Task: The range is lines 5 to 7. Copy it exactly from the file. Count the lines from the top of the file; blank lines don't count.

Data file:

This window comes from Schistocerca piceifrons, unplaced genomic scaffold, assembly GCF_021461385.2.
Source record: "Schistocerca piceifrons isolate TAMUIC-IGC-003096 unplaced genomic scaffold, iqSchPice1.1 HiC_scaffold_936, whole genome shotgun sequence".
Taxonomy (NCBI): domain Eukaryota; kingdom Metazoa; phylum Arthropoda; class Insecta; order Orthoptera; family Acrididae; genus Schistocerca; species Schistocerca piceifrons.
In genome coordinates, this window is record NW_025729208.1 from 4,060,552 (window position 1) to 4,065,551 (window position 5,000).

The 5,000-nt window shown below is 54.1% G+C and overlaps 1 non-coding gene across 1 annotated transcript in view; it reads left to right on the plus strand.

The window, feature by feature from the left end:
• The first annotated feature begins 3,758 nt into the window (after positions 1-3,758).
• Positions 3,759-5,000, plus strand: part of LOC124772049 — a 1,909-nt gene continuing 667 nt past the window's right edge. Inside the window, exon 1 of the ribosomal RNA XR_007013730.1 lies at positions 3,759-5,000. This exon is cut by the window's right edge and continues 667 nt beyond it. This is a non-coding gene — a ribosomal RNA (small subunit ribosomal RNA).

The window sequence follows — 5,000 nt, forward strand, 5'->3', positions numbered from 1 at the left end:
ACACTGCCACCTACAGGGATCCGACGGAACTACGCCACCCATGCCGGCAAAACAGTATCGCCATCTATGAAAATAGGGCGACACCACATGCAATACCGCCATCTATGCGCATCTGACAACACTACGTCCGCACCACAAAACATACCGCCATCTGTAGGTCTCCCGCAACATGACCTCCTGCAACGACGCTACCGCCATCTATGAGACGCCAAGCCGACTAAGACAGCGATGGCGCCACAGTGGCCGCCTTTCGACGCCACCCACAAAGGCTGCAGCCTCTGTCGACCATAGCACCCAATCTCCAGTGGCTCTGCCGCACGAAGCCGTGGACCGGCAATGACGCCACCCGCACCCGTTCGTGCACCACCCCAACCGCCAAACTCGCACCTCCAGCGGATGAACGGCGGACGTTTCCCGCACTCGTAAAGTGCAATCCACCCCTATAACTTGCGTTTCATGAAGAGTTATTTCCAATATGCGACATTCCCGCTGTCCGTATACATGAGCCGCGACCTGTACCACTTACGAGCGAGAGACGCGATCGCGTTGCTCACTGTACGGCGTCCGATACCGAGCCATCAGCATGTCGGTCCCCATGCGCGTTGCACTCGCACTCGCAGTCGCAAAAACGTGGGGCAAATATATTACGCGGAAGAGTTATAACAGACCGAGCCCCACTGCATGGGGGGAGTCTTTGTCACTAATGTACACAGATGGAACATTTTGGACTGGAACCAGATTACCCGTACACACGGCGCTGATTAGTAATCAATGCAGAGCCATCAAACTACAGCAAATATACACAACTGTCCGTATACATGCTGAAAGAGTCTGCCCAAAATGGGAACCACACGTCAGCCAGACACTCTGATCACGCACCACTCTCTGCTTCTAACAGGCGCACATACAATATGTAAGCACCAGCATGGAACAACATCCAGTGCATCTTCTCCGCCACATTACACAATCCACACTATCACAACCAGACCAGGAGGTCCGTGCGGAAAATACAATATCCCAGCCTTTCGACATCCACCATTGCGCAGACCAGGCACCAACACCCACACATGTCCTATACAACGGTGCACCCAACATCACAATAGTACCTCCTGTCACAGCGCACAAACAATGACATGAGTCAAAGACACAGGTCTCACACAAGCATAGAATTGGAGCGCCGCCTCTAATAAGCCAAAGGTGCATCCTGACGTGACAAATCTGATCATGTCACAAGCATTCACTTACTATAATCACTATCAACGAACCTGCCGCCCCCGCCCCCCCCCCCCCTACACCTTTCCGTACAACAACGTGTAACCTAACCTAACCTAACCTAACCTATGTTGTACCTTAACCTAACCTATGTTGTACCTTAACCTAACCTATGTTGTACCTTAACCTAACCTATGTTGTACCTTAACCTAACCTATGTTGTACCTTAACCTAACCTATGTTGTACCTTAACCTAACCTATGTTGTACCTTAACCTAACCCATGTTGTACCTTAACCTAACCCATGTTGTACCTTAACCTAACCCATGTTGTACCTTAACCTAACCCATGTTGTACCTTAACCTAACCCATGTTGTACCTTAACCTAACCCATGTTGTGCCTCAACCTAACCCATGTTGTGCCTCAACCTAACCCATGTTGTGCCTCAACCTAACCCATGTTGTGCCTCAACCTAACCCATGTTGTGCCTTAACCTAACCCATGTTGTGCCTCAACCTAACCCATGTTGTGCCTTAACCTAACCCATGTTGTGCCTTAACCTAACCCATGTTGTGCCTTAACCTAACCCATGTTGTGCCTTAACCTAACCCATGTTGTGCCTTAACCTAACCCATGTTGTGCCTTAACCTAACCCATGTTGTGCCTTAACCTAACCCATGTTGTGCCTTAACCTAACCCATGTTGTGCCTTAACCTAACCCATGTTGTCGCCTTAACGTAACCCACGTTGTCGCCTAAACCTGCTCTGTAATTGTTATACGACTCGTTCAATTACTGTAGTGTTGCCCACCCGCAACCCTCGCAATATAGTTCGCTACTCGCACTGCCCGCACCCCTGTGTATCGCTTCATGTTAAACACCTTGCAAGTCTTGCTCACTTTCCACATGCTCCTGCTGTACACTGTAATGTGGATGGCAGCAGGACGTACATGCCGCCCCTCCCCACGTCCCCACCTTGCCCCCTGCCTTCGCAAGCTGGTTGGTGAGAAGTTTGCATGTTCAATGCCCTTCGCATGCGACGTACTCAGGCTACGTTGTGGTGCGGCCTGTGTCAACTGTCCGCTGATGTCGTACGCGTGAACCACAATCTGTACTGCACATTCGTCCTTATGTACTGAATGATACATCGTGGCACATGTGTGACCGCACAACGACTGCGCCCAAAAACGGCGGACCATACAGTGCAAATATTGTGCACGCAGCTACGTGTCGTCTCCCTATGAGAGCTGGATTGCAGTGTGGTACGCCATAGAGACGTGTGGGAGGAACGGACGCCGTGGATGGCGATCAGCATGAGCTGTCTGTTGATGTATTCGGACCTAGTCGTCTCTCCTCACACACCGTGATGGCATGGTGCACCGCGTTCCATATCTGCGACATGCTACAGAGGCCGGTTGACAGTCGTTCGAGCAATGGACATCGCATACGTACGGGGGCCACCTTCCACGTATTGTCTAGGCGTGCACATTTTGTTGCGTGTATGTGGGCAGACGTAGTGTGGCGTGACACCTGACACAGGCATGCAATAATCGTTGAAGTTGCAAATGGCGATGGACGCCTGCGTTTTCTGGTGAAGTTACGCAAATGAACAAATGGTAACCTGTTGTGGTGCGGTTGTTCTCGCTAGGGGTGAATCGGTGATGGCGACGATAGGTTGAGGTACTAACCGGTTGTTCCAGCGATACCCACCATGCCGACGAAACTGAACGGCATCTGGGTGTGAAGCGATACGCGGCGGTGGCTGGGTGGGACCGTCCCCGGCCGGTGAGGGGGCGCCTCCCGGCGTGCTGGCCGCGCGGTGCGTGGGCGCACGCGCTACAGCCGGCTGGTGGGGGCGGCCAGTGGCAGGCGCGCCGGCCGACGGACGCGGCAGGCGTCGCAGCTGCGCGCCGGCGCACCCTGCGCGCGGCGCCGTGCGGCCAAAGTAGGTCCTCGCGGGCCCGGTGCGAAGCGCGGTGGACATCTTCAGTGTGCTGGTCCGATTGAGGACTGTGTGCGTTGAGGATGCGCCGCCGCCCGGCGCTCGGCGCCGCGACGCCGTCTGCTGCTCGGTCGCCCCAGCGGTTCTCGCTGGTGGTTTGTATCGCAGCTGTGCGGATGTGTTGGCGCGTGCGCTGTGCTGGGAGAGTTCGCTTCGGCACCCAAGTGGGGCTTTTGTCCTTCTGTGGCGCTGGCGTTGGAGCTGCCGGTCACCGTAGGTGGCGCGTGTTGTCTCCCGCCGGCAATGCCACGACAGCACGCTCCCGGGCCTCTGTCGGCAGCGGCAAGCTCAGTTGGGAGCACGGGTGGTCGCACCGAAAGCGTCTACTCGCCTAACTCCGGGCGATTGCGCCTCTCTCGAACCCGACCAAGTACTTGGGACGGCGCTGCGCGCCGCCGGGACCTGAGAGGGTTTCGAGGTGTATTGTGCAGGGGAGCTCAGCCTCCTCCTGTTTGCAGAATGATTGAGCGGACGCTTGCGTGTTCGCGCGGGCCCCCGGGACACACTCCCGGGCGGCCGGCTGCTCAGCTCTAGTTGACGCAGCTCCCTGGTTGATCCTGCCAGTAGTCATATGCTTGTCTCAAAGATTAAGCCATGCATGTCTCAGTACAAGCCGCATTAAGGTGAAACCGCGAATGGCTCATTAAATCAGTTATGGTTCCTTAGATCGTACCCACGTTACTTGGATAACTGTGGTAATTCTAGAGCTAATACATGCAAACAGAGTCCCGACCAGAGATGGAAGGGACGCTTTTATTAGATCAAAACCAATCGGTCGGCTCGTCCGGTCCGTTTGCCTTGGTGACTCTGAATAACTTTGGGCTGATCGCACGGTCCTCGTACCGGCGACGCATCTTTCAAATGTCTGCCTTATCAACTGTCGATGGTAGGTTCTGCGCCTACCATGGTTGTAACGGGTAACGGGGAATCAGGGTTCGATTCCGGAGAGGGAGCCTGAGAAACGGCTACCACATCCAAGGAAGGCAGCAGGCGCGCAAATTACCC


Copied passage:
The 5,000-nt window shown below is 54.1% G+C and overlaps 1 non-coding gene across 1 annotated transcript in view; it reads left to right on the plus strand.

The window, feature by feature from the left end:
• The first annotated feature begins 3,758 nt into the window (after positions 1-3,758).